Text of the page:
Applying the Value Chain Framework to the Health SectorConcept NoteI) Definition of value chain analysis
Value chain analysis is an economic development strategy to reduce poverty by betterintegrating micro, small and medium enterprises (MSMEs) into competitive markets. Itoffers a framework for understanding the relationship between firms in a particular industry,by examining the overall performance or governance of a chain and identifying theconditions under which it would better perform. Value chains themselves define thesequence of transactions that bring a product from its raw inputs to the final consumer. The value chain framework helps to identify the services and solutions critical to improving theproductivity and competitiveness of a given industry and to enable MSME’s to upgrade theirservices, products and overall productivity (Kula and Farmer, 2004). As such, value chainanalysis considers both macro and micro level factors —it addresses policy constraints toachieving economic growth, trade and competitiveness, while it also responds to localizedconstraints faced by individual enterprises and households.
II) Purpose and use of the value chain framework
MSME’s employ the majority of low-income people in many developing countries andactively participate in global supply chains (Goldmark and Barber, 2005). Such enterprisesare important vehicles for poverty reduction as they stimulate private ownership, generateemployment, and promote income distribution. MSME’s vary by size and industry, as they also operate in both informal and regulated sectors.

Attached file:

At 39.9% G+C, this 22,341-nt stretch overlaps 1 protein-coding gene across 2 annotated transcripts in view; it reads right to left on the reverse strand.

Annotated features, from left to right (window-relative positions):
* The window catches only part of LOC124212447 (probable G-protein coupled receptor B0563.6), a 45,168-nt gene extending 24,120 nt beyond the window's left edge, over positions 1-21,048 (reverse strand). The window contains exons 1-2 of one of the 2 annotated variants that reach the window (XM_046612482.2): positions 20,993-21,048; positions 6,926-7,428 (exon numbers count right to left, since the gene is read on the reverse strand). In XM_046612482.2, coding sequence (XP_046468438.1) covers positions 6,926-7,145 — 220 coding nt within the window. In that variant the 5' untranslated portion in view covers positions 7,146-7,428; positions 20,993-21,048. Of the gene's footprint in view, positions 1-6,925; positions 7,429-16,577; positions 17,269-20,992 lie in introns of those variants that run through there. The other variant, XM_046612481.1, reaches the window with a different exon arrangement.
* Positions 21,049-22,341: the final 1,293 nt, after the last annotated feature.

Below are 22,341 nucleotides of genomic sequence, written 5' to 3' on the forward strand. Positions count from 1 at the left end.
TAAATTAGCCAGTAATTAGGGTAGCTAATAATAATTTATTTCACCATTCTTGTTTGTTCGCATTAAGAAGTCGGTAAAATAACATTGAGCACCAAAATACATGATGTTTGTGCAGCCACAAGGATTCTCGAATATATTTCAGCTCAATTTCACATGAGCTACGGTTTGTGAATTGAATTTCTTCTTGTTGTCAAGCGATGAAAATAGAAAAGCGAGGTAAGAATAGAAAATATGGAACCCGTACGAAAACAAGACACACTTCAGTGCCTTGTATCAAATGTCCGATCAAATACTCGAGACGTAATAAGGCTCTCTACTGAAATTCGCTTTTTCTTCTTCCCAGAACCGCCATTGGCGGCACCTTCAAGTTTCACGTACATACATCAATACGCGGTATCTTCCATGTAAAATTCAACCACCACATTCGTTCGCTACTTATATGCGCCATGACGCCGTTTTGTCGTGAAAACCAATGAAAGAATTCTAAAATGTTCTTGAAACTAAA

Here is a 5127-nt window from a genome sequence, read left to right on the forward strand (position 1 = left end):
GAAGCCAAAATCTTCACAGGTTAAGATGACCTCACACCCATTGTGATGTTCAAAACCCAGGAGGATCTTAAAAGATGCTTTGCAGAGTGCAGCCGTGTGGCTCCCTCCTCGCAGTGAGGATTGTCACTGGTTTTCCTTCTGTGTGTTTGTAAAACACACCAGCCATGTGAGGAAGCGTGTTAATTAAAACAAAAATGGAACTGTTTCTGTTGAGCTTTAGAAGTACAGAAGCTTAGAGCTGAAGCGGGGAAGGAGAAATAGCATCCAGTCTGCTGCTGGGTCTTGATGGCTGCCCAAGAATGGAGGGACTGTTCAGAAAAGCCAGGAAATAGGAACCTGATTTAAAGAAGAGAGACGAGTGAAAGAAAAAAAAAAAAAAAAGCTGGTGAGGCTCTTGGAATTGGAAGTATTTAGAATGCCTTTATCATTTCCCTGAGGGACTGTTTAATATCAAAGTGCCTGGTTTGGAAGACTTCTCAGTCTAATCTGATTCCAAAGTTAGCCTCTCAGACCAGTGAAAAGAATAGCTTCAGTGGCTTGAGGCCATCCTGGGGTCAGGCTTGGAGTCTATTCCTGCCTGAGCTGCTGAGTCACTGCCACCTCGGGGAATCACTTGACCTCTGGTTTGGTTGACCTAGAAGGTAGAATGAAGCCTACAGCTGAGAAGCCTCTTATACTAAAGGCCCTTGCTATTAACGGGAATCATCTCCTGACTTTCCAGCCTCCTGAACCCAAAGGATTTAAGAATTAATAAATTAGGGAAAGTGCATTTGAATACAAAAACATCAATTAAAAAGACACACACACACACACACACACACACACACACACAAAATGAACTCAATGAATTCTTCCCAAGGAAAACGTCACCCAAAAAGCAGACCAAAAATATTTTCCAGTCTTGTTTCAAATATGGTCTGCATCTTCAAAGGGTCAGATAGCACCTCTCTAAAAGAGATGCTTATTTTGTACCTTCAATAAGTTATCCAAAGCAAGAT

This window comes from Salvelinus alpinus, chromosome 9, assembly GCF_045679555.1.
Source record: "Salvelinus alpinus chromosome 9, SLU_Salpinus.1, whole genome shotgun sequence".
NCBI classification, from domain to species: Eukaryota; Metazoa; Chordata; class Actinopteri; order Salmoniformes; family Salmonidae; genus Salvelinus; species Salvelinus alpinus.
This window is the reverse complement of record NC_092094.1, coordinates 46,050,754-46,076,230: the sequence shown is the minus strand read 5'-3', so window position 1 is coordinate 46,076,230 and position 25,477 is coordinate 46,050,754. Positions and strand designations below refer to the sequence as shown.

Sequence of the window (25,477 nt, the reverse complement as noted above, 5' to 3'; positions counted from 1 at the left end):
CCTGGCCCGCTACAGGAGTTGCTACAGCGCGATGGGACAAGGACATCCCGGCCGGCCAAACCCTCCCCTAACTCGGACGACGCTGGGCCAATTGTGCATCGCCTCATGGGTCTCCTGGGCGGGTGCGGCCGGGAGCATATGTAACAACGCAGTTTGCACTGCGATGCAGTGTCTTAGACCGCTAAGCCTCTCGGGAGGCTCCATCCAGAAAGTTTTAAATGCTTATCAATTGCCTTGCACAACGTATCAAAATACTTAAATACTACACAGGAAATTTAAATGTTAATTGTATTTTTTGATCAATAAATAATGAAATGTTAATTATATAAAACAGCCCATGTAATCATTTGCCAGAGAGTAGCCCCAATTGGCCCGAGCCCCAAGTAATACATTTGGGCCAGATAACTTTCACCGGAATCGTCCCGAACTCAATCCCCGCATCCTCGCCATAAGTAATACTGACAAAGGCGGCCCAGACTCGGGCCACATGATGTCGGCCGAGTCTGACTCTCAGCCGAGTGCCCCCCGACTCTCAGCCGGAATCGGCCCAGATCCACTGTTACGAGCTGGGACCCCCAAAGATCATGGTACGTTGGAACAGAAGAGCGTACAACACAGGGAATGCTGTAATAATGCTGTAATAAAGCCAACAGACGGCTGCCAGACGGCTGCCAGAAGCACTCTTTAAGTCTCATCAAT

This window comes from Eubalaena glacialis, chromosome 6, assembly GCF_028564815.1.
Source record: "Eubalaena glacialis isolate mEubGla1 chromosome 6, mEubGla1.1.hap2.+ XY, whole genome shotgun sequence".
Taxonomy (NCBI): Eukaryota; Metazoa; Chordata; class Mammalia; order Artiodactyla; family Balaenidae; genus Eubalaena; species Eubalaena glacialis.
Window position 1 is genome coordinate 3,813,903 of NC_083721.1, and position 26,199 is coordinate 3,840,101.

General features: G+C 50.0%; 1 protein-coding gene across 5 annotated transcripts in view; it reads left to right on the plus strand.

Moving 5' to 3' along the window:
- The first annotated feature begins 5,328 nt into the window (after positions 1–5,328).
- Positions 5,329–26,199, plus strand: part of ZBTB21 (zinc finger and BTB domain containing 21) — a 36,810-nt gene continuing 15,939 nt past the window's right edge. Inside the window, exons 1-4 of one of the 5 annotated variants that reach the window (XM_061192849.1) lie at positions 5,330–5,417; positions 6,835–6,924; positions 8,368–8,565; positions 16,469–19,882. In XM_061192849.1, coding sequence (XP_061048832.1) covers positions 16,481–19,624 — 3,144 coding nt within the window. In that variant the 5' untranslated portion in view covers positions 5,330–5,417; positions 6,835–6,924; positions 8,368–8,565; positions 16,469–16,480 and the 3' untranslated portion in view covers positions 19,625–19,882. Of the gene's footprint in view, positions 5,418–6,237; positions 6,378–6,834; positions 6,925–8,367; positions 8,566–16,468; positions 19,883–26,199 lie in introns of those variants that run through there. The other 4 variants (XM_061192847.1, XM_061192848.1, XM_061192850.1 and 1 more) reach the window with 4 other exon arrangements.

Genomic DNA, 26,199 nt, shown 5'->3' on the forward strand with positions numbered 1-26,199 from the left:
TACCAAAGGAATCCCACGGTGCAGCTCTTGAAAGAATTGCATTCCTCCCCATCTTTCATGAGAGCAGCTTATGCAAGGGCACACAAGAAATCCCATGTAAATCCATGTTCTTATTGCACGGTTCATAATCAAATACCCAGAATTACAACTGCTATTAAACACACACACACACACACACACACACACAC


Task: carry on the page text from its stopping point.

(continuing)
Nonetheless, they share certainqualities: they are flexible and responsive to changing markets, and able to offer specializedinputs often at lower cost. They are also constrained by limited access to resources andinformation and restricted in their competitiveness across shifting global borders. The value chain framework seeks to overcome these constraints by identifying differententry-points and linkages that small and medium enterprises can leverage in a givenproduction or supply chain. A value chain traces the full range of activities required to bring a product or service from its conception to end-use, including the design, production,marketing, distribution and delivery to the final consumer. While these activities can becontained within a single large firm, in an economy where borders are porous andproduction inputs and assets dispersed, they are likely to be shared by specialized firms of varying sizes and cost-structures, working in different locations.Exactly how businesses participate in the production process of a given industry determinestheir competitiveness and growth, as well as the strength of the overall chain. The literatureon value chains distinguishes two types of inter-firm relationships, vertical and horizontal,that define this strength. Vertical linkages are at the core of any production process andconstitute the relations between input suppliers, manufacturers, distributors and retailers of a
USAID defines a microenterprise as having 10 or fewer employers, small firms with 11-50employers and medium firms with 51-300 employers.